- Special Feature Gain/Loss (rare)
A planet can gain or lose a "special feature" (Gold/Gem Deposit, Ancient Artifacts, Natives).
- Space Monster Attack
Space Monster (Space Hydra, Dragon, Amoeba, Crystal) will attack a colony, bombard it, and then go away.
- Eel Looking for Love
A Space Eel, a fairly strong monster, will blockade a colony while it tries to spawn, thus preventing the system from importing or exporting food and population. After about 50-100 turns, the Eel spawns another Eel which goes to the nearest system that is not blockaded by an Eel, blockades it and tries to spawn. This cycle can continue until your whole empire is blockaded. Eels never attack colonies, so you will need to attack them with warships to destroy them.
- Mercenary Monster
A Space Monster (usually a Dragon, which is probably the most dangerous monster) demands money. If you give it what it asks, it will attack ANY other colony at your command (make sure you tell it to attack an enemy) and then disappear. Space Monsters travel very slowly between stars, but have unlimited range.
- Computer Virus
A computer virus infects your systems, which sets your research back a few turns.
- Random Breakthrough
Your scientists suddenly have a flash of inspiration and finish researching whatever you are researching, and gives you all other technologies in that category (e.g. a hydroponics farm and biospheres), regardless of how close you are. The closer you are to finishing a research project, the more likely a random breakthrough becomes.
- Hyperspace Flux
No ship can go anywhere until this has dissipated, except that Trans-Dimensional races are unaffected.
- Time-Space Flux
"Freezes" a colony so that nothing can be done there until the flux dissipates. Fortunately the colony doesn't need food while frozen by the flux. Antaran attacks on a frozen colony have no effect.
- Hungry Space Monster
A space monster will randomly eat a ship passing through hyperspace until it isn't hungry any more.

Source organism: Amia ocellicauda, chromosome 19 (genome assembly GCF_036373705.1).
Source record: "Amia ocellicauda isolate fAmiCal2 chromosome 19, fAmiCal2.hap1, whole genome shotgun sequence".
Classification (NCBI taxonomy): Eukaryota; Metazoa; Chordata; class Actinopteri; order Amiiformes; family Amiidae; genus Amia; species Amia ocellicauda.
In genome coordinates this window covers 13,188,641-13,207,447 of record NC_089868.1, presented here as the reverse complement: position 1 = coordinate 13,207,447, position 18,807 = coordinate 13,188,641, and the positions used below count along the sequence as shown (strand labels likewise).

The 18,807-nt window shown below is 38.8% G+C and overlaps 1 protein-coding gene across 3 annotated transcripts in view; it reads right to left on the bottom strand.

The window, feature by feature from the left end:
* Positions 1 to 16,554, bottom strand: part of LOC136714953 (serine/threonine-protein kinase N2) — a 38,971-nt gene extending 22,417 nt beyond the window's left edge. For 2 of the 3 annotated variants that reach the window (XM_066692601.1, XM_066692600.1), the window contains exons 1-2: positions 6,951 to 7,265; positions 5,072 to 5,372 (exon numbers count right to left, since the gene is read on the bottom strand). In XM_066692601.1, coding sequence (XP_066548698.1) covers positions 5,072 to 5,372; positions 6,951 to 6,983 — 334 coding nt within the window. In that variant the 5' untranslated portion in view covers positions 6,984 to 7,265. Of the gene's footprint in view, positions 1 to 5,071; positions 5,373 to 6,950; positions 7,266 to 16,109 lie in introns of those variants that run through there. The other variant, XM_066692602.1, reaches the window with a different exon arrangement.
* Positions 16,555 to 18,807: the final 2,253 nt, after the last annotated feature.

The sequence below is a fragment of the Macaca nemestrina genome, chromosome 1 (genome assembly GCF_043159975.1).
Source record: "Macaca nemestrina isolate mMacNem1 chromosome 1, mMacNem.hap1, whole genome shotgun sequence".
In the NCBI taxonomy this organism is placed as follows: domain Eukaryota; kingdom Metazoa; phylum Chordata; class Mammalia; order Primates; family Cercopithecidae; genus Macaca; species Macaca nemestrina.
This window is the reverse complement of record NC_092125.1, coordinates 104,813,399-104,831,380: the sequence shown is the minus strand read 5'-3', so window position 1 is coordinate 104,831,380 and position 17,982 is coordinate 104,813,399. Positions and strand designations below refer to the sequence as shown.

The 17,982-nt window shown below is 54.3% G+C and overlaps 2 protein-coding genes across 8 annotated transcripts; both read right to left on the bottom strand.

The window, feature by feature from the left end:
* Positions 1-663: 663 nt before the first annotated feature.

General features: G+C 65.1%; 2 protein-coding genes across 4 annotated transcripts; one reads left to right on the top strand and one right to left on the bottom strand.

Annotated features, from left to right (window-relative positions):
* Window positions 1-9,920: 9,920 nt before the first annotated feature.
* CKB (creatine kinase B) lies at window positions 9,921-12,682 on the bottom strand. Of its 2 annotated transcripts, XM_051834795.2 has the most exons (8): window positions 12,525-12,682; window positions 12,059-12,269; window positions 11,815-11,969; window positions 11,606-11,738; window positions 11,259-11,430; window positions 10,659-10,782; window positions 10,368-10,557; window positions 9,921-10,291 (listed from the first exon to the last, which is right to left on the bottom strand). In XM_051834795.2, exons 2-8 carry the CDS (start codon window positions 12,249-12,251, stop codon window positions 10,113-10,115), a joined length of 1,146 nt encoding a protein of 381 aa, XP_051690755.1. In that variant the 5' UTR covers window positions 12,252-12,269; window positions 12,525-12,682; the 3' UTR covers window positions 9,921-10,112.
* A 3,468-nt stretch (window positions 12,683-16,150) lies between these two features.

One of your diplomats tries to assassinate one of another empire's diplomats or even its ruler, and your relationship with that empire deteriorates.
- Dynastic Marriage
A member of your political élite marries a member of another empire's élite, which improves the relationship between the 2 empires (don't think too much about the physical aspects).
Scientists discover that a system's star will become a supernova in a few turns. To prevent the extinction of all life in the system, assign all available colonists in that system to research.
- Comet (rare)
A comet enters the system and will destroy a colony in that system in a few turns. To prevent this, station a powerful fleet in the system until it destroys the comet.
The next screen is the Race Selection Menu, which invites you select one of the pre-defined races or design your own. If you select a pre-defined race, no enemy empire will be of the same race.
If you select "Custom Race", you will see the "Select Race Picture" Screen. You have to choose one of the pre-defined race pictures, and you will not meet another empire of that race in the game.
Then you get one of the most important screens in the game, the Race Design Menu. See Race design for more details.
Naming your ruler and home system
These 2 screens are easy - you can just click "accept" unless you want the Hall of Fame screen to contain a unique ruler name for each entry. The Ruler Name and Home System Name screens have a small bug - the maximum length of the name varies from one game to another and sometimes is as short as 6 characters.
Then you see the game's Main Screen, which is described in Game controls.
Get your colonies working
When the game starts, your workers are producing nothing and your scientists are researching nothing. If you just click "Next Turn" immediately the game asks you what you want to research and what you want each colony to build - but you've wasted a turn, and that could cause you difficulties, especially in a small or crowded galaxy where you're likely to make contact with opponents very early in the game.